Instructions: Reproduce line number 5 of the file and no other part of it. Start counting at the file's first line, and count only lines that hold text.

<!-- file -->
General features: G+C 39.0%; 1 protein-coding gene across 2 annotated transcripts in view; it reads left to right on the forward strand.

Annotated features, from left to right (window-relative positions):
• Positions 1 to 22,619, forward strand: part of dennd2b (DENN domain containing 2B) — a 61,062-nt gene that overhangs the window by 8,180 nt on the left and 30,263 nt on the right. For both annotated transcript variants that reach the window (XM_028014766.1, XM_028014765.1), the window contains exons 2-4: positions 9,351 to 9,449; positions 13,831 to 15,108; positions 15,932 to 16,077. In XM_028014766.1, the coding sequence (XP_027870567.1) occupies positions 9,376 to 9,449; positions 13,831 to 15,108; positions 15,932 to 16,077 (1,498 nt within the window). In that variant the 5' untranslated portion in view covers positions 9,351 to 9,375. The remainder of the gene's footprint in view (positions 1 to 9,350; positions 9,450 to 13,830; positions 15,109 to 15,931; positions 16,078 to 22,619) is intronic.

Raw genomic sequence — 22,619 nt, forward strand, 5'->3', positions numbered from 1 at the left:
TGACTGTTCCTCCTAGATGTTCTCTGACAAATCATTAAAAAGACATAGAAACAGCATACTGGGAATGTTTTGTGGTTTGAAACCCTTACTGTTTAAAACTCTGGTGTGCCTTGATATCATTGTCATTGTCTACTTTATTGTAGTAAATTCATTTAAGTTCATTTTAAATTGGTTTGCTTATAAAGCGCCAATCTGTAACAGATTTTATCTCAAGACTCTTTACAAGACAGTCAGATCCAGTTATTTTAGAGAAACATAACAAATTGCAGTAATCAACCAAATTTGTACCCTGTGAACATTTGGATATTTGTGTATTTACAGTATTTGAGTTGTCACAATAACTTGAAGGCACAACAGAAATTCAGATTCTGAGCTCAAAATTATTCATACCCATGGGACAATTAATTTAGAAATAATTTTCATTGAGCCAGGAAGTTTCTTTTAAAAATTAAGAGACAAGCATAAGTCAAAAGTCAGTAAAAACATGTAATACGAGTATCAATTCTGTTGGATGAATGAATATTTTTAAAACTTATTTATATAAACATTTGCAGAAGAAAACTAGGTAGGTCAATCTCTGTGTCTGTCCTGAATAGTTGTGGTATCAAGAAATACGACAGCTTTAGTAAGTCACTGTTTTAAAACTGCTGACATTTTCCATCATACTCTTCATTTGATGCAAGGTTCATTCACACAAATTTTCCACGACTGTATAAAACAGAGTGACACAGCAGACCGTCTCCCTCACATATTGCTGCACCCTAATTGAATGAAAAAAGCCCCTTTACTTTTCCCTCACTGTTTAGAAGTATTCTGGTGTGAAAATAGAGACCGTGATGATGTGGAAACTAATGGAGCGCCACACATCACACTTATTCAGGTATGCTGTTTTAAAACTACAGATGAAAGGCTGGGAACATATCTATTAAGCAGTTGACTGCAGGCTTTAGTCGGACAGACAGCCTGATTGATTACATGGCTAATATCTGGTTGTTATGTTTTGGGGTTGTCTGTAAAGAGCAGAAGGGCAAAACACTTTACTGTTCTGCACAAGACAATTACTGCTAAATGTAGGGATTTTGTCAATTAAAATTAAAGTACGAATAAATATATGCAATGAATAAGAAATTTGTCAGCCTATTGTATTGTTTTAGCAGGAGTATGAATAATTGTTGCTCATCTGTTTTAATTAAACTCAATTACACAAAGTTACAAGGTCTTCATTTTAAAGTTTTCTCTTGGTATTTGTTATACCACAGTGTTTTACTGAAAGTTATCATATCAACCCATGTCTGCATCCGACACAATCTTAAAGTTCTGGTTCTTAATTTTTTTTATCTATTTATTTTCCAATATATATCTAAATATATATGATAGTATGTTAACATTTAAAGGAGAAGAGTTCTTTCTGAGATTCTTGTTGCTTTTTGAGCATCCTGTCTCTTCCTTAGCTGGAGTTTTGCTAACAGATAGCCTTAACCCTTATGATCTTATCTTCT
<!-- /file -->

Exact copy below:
TGACTGTTCCTCCTAGATGTTCTCTGACAAATCATTAAAAAGACATAGAAACAGCATACTGGGAATGTTTTGTGGTTTGAAACCCTTACTGTTTAAAACTCTGGTGTGCCTTGATATCATTGTCATTGTCTACTTTATTGTAGTAAATTCATTTAAGTTCATTTTAAATTGGTTTGCTTATAAAGCGCCAATCTGTAACAGATTTTATCTCAAGACTCTTTACAAGACAGTCAGATCCAGTTATTTTAGAGAAACATAACAAATTGCAGTAATCAACCAAATTTGTACCCTGTGAACATTTGGATATTTGTGTATTTACAGTATTTGAGTTGTCACAATAACTTGAAGGCACAACAGAAATTCAGATTCTGAGCTCAAAATTATTCATACCCATGGGACAATTAATTTAGAAATAATTTTCATTGAGCCAGGAAGTTTCTTTTAAAAATTAAGAGACAAGCATAAGTCAAAAGTCAGTAAAAACATGTAATACGAGTATCAATTCTGTTGGATGAATGAATATTTTTAAAACTTATTTATATAAACATTTGCAGAAGAAAACTAGGTAGGTCAATCTCTGTGTCTGTCCTGAATAGTTGTGGTATCAAGAAATACGACAGCTTTAGTAAGTCACTGTTTTAAAACTGCTGACATTTTCCATCATACTCTTCATTTGATGCAAGGTTCATTCACACAAATTTTCCACGACTGTATAAAACAGAGTGACACAGCAGACCGTCTCCCTCACATATTGCTGCACCCTAATTGAATGAAAAAAGCCCCTTTACTTTTCCCTCACTGTTTAGAAGTATTCTGGTGTGAAAATAGAGACCGTGATGATGTGGAAACTAATGGAGCGCCACACATCACACTTATTCAGGTATGCTGTTTTAAAACTACAGATGAAAGGCTGGGAACATATCTATTAAGCAGTTGACTGCAGGCTTTAGTCGGACAGACAGCCTGATTGATTACATGGCTAATATCTGGTTGTTATGTTTTGGGGTTGTCTGTAAAGAGCAGAAGGGCAAAACACTTTACTGTTCTGCACAAGACAATTACTGCTAAATGTAGGGATTTTGTCAATTAAAATTAAAGTACGAATAAATATATGCAATGAATAAGAAATTTGTCAGCCTATTGTATTGTTTTAGCAGGAGTATGAATAATTGTTGCTCATCTGTTTTAATTAAACTCAATTACACAAAGTTACAAGGTCTTCATTTTAAAGTTTTCTCTTGGTATTTGTTATACCACAGTGTTTTACTGAAAGTTATCATATCAACCCATGTCTGCATCCGACACAATCTTAAAGTTCTGGTTCTTAATTTTTTTTATCTATTTATTTTCCAATATATATCTAAATATATATGATAGTATGTTAACATTTAAAGGAGAAGAGTTCTTTCTGAGATTCTTGTTGCTTTTTGAGCATCCTGTCTCTTCCTTAGCTGGAGTTTTGCTAACAGATAGCCTTAACCCTTATGATCTTATCTTCT